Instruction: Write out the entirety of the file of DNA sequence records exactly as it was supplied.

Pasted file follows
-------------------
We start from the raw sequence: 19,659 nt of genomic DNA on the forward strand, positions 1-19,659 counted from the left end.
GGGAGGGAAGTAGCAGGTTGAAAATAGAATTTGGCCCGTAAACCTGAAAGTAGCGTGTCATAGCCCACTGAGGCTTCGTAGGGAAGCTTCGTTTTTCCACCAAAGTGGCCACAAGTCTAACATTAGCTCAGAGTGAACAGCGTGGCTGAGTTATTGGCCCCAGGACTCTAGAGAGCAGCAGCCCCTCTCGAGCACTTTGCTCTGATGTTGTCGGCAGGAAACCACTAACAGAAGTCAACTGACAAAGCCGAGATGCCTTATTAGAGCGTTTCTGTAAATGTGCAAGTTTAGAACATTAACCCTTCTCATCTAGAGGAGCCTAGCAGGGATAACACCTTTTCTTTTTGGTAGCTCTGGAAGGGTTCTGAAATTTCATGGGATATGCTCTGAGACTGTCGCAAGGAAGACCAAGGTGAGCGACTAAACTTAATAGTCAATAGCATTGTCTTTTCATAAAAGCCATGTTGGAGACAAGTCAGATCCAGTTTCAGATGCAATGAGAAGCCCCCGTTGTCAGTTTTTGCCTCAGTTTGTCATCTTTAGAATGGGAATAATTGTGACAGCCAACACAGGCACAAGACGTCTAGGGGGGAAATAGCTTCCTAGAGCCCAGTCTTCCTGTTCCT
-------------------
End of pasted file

We start from the raw sequence: 19,659 nt of genomic DNA on the forward strand, positions 1-19,659 counted from the left end.
GGGAGGGAAGTAGCAGGTTGAAAATAGAATTTGGCCCGTAAACCTGAAAGTAGCGTGTCATAGCCCACTGAGGCTTCGTAGGGAAGCTTCGTTTTTCCACCAAAGTGGCCACAAGTCTAACATTAGCTCAGAGTGAACAGCGTGGCTGAGTTATTGGCCCCAGGACTCTAGAGAGCAGCAGCCCCTCTCGAGCACTTTGCTCTGATGTTGTCGGCAGGAAACCACTAACAGAAGTCAACTGACAAAGCCGAGATGCCTTATTAGAGCGTTTCTGTAAATGTGCAAGTTTAGAACATTAACCCTTCTCATCTAGAGGAGCCTAGCAGGGATAACACCTTTTCTTTTTGGTAGCTCTGGAAGGGTTCTGAAATTTCATGGGATATGCTCTGAGACTGTCGCAAGGAAGACCAAGGTGAGCGACTAAACTTAATAGTCAATAGCATTGTCTTTTCATAAAAGCCATGTTGGAGACAAGTCAGATCCAGTTTCAGATGCAATGAGAAGCCCCCGTTGTCAGTTTTTGCCTCAGTTTGTCATCTTTAGAATGGGAATAATTGTGACAGCCAACACAGGCACAAGACGTCTAGGGGGGAAATAGCTTCCTAGAGCCCAGTCTTCCTGTTCCT